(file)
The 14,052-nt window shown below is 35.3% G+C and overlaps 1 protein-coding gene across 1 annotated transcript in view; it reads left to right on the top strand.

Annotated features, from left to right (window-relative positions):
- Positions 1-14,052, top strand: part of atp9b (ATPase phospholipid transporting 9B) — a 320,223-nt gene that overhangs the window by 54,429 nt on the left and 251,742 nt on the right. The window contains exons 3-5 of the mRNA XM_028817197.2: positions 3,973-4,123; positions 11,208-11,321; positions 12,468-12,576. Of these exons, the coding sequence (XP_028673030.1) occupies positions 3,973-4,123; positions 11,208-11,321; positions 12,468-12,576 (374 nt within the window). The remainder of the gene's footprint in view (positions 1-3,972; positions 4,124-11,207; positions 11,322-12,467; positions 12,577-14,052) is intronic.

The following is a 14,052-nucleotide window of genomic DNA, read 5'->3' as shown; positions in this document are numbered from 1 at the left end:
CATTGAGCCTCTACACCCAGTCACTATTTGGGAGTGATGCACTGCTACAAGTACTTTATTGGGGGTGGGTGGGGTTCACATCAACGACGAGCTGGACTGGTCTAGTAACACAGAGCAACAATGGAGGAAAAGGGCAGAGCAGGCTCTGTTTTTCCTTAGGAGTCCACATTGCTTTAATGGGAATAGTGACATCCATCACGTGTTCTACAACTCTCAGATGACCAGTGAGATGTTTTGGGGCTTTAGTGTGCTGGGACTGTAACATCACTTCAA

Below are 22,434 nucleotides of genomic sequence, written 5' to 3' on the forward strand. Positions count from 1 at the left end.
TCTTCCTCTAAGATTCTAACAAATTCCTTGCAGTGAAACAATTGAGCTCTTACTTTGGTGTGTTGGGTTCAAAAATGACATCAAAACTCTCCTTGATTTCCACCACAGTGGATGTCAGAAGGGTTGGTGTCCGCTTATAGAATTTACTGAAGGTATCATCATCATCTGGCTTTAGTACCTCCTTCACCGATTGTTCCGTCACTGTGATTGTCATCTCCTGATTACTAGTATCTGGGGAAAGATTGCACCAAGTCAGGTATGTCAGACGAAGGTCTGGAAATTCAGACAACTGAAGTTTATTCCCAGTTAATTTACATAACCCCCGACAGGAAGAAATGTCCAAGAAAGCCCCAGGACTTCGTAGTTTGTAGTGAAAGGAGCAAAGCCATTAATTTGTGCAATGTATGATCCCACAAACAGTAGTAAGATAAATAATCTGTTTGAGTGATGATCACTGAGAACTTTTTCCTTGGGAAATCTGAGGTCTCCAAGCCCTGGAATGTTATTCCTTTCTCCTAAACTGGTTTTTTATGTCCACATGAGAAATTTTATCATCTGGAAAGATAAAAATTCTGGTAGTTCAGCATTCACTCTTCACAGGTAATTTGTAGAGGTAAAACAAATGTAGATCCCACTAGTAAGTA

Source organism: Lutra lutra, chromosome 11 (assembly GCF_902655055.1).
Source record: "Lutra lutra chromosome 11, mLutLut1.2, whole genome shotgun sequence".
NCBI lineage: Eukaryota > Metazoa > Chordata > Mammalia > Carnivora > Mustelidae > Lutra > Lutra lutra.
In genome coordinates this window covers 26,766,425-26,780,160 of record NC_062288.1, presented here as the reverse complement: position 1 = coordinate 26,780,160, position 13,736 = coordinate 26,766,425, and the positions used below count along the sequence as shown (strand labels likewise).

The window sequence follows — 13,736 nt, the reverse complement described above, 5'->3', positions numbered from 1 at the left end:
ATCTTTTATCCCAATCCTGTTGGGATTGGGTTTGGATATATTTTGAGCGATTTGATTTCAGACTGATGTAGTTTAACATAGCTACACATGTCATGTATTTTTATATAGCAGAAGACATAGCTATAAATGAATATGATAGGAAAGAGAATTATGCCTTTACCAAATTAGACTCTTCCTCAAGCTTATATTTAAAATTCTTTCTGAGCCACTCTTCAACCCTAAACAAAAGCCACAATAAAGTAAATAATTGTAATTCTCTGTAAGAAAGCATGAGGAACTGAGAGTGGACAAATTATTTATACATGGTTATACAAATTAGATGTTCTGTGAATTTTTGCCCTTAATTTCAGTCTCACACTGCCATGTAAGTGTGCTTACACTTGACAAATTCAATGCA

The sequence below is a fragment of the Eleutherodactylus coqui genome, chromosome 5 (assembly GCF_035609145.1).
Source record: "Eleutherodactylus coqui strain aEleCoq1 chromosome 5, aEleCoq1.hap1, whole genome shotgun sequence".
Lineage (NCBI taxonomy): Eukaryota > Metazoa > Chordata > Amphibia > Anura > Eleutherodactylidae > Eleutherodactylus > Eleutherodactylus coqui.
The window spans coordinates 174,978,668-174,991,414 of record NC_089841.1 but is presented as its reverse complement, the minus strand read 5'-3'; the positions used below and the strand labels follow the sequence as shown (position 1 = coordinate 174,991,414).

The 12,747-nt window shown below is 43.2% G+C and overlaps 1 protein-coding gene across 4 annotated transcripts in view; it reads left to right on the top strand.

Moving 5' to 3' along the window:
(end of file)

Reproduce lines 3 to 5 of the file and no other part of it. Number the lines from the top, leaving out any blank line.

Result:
- Positions 1-14,052, top strand: part of atp9b (ATPase phospholipid transporting 9B) — a 320,223-nt gene that overhangs the window by 54,429 nt on the left and 251,742 nt on the right. The window contains exons 3-5 of the mRNA XM_028817197.2: positions 3,973-4,123; positions 11,208-11,321; positions 12,468-12,576. Of these exons, the coding sequence (XP_028673030.1) occupies positions 3,973-4,123; positions 11,208-11,321; positions 12,468-12,576 (374 nt within the window). The remainder of the gene's footprint in view (positions 1-3,972; positions 4,124-11,207; positions 11,322-12,467; positions 12,577-14,052) is intronic.

The following is a 14,052-nucleotide window of genomic DNA, read 5'->3' as shown; positions in this document are numbered from 1 at the left end:
CATTGAGCCTCTACACCCAGTCACTATTTGGGAGTGATGCACTGCTACAAGTACTTTATTGGGGGTGGGTGGGGTTCACATCAACGACGAGCTGGACTGGTCTAGTAACACAGAGCAACAATGGAGGAAAAGGGCAGAGCAGGCTCTGTTTTTCCTTAGGAGTCCACATTGCTTTAATGGGAATAGTGACATCCATCACGTGTTCTACAACTCTCAGATGACCAGTGAGATGTTTTGGGGCTTTAGTGTGCTGGGACTGTAACATCACTTCAA